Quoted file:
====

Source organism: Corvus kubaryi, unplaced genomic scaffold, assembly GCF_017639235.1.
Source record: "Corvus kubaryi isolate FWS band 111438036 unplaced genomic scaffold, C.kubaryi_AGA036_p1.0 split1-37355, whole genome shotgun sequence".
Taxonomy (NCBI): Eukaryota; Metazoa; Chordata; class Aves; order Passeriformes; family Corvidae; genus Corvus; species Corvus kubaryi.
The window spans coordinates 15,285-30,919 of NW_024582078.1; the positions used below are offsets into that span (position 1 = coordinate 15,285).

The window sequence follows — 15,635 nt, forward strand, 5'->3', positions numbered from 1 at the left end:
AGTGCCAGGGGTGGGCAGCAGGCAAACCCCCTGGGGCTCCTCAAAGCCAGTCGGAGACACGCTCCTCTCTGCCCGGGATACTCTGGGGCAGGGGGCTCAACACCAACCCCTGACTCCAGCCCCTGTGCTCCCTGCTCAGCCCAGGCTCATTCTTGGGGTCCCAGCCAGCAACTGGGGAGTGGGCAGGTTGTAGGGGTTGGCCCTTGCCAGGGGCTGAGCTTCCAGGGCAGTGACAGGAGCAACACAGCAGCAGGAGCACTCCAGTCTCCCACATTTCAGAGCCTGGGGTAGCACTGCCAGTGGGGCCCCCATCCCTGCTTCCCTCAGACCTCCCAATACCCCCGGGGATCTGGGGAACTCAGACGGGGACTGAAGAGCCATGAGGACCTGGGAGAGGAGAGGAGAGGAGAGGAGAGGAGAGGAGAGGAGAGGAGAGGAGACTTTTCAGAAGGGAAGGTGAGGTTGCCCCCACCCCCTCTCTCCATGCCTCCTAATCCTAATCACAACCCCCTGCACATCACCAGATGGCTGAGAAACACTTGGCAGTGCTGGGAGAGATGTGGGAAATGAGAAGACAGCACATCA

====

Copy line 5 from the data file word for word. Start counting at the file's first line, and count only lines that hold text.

The window sequence follows — 15,635 nt, forward strand, 5'->3', positions numbered from 1 at the left end: